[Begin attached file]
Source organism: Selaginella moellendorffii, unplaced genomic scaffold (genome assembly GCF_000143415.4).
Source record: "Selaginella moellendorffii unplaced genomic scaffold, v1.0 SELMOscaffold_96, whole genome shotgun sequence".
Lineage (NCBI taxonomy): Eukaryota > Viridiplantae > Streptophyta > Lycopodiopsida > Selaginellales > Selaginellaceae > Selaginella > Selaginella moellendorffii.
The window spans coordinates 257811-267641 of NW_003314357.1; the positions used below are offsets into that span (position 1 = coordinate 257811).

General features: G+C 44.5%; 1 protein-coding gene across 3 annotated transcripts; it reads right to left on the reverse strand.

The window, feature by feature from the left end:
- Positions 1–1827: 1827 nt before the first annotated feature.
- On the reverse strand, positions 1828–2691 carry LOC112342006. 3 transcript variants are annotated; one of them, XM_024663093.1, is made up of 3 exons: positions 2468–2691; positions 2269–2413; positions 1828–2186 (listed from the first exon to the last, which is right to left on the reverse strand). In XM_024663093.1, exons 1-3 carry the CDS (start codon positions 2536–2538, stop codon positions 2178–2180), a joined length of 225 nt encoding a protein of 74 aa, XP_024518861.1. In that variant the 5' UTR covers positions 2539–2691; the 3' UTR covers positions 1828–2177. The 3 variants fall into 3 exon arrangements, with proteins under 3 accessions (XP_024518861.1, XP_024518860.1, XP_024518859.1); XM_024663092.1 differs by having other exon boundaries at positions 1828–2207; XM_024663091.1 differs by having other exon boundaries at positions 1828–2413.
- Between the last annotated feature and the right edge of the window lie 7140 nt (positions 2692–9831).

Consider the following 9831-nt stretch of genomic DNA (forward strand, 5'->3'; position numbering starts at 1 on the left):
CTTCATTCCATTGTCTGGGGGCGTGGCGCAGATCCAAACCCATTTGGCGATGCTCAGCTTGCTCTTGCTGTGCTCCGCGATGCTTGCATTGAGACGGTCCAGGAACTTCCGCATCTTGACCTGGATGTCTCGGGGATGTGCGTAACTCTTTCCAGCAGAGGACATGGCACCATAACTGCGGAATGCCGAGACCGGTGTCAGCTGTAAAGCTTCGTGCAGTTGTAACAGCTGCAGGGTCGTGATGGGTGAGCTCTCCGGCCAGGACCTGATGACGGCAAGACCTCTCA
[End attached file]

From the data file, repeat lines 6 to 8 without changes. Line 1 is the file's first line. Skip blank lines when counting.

The window, feature by feature from the left end:
- Positions 1–1827: 1827 nt before the first annotated feature.
- On the reverse strand, positions 1828–2691 carry LOC112342006. 3 transcript variants are annotated; one of them, XM_024663093.1, is made up of 3 exons: positions 2468–2691; positions 2269–2413; positions 1828–2186 (listed from the first exon to the last, which is right to left on the reverse strand). In XM_024663093.1, exons 1-3 carry the CDS (start codon positions 2536–2538, stop codon positions 2178–2180), a joined length of 225 nt encoding a protein of 74 aa, XP_024518861.1. In that variant the 5' UTR covers positions 2539–2691; the 3' UTR covers positions 1828–2177. The 3 variants fall into 3 exon arrangements, with proteins under 3 accessions (XP_024518861.1, XP_024518860.1, XP_024518859.1); XM_024663092.1 differs by having other exon boundaries at positions 1828–2207; XM_024663091.1 differs by having other exon boundaries at positions 1828–2413.